Painter Geoff Phillips and His Rural Reflections

arts-quest-geoff-phillips-whispering-pinesNot our last interview but our last stop in Saskatchewan took us to painter Geoff Phillips’ house in Maple Creek. We had been through Maple Creek once before but this time it was with fresh eyes. It’s a cute little town in southern Saskatchewan nestled within the prairie landscape and close to the Saskatchewan/Alberta border. It was here that Geoff and Connie decided to move their family from Calgary, with both sets of grandparents following in hot pursuit soon after.


It would appear that the Phillips family lives an idyllic life in Maple Creek. Geoff’s steady income comes from their next door neighbour, the local Co-op food store where he works in the meat department. Besides not having to drive to work, living right next door has other benefits too. When he is not helping customers with their meat requirements sometimes they come in and ask to see his artwork. He asks his boss if he can pop home to show it to them, bloody apron and all, and off he goes. Only in a small town.


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For the past 6 years Geoff has had the good fortune of being the artist in residence at the Cypress Hills Inter-provincial Park for one month in the summer. But it is no coincidence that Geoff has had this opportunity for 6 years running. His unique style gives park visitors not only an appreciation for Geoff’s art but also for the surroundings that comprise the park itself. What started out as a pilot project has turned into a marvelous draw to the park, with subsequent years also being funded to carry on the successful project. With his family’s encouragement and the well wishes of his employer he stays at the park to paint and run workshops for visitors. His paintings are based around the flora and fauna of the park and are meant to bring awareness to those who make the journey there. Geoff’s art is colourful and certainly very eye-pleasing so his pieces attract people like honey attracts bees. Every year Geoff packs up his canvasses, paints, brushes and a theme that he will incorporate into his work while he is there. This past August he worked on 12 very large canvasses and painted micro sections of the park depicting the landscape and the common plant species which are found there.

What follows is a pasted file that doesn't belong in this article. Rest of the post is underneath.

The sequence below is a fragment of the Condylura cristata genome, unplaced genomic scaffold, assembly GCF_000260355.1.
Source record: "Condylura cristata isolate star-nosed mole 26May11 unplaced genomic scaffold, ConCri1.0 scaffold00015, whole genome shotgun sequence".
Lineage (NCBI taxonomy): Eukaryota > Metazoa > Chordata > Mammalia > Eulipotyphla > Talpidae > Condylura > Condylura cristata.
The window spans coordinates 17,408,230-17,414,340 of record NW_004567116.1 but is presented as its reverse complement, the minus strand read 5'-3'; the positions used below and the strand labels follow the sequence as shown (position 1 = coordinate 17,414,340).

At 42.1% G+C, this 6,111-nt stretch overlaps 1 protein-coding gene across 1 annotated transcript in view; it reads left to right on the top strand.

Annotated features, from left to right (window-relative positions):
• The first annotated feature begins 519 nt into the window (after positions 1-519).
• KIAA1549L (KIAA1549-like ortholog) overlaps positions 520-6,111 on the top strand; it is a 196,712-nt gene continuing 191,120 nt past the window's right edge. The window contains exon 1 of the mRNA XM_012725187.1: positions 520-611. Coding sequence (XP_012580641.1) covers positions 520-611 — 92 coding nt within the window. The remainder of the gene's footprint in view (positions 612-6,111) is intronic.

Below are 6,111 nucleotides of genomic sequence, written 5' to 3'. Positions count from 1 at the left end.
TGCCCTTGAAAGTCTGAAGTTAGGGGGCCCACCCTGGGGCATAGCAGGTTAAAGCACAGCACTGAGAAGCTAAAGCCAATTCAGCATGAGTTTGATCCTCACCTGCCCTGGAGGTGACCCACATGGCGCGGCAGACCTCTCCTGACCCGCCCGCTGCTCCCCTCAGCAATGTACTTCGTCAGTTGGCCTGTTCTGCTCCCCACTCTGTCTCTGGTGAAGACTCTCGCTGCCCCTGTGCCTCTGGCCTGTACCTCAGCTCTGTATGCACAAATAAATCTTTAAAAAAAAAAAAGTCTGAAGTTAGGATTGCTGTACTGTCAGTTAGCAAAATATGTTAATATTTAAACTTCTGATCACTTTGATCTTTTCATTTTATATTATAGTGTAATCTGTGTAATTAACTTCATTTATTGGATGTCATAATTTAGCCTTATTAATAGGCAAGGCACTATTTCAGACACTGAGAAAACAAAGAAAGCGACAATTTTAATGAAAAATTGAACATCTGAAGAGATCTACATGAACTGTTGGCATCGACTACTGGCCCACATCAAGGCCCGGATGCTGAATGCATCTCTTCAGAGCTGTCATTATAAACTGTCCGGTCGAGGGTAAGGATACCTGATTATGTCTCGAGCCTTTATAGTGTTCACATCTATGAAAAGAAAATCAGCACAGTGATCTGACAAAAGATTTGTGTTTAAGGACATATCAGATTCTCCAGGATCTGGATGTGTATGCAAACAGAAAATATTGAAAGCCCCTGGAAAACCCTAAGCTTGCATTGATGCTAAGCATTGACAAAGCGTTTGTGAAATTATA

Click the thumbnails to see the larger image.

I have found over the last 6 years of doing interviews that each artist’s process is just as unique as the art they create. During his stay in Cypress Hills Park, Geoff will go out and wander the woods until he finds an intriguing spot he wants to bring to life on canvass. I would have thought a few pictures and maybe a sketch book would be what he would use to gather material for his piece. Instead he pulls out his really large canvass and spreads it out over the ground and then proceeds to stomp on it with his shoes to try to get it to lay as flat as possible, but of course there are always lumps and bumps creating hills and valleys. No matter, Geoff pulls out a can of brownish acrylic paint and proceeds to map out his future painting. He paints in oils but acrylic dries quicker for this part of the process. He then packs up and heads back to the art cabin where he adds a layer of primer and then proceeds with the oils. There are a few reference pictures taken as well. As Geoff puts it, it is very crude but he likes doing it this way because he can really get a feel for the spot he wants to paint and this helps to ignite the passion that goes into his work.


Click the thumbnails to see the larger image.

When Gary and I stopped in on Geoff to do his interview we also got to see the new workshop and painting studio that he and Connie recently added to their home. Both Geoff and Connie, who is also an artist, have collaborated to bring all kinds of art programs through The Art House to the town of Maple Creek. They offer their artistic expertise to help guide children and adults through their own artistic expression, whether it be at a Splatter Party where one gets to pretend they are Jackson Pollock, or something a little more structured like learning the basics of drawing. It is obvious that both the Phillips family and the town of Maple Creek have benefited from their arrival. Geoff and Connie are bringing art to their community by teaching others how to express their creativity. They also enjoy the exposure of their art lining the walls of the local pub and restaurant and in the form of Geoff’s huge mural that was commissioned by the town of Maple Creek for the Heritage District revitalization program.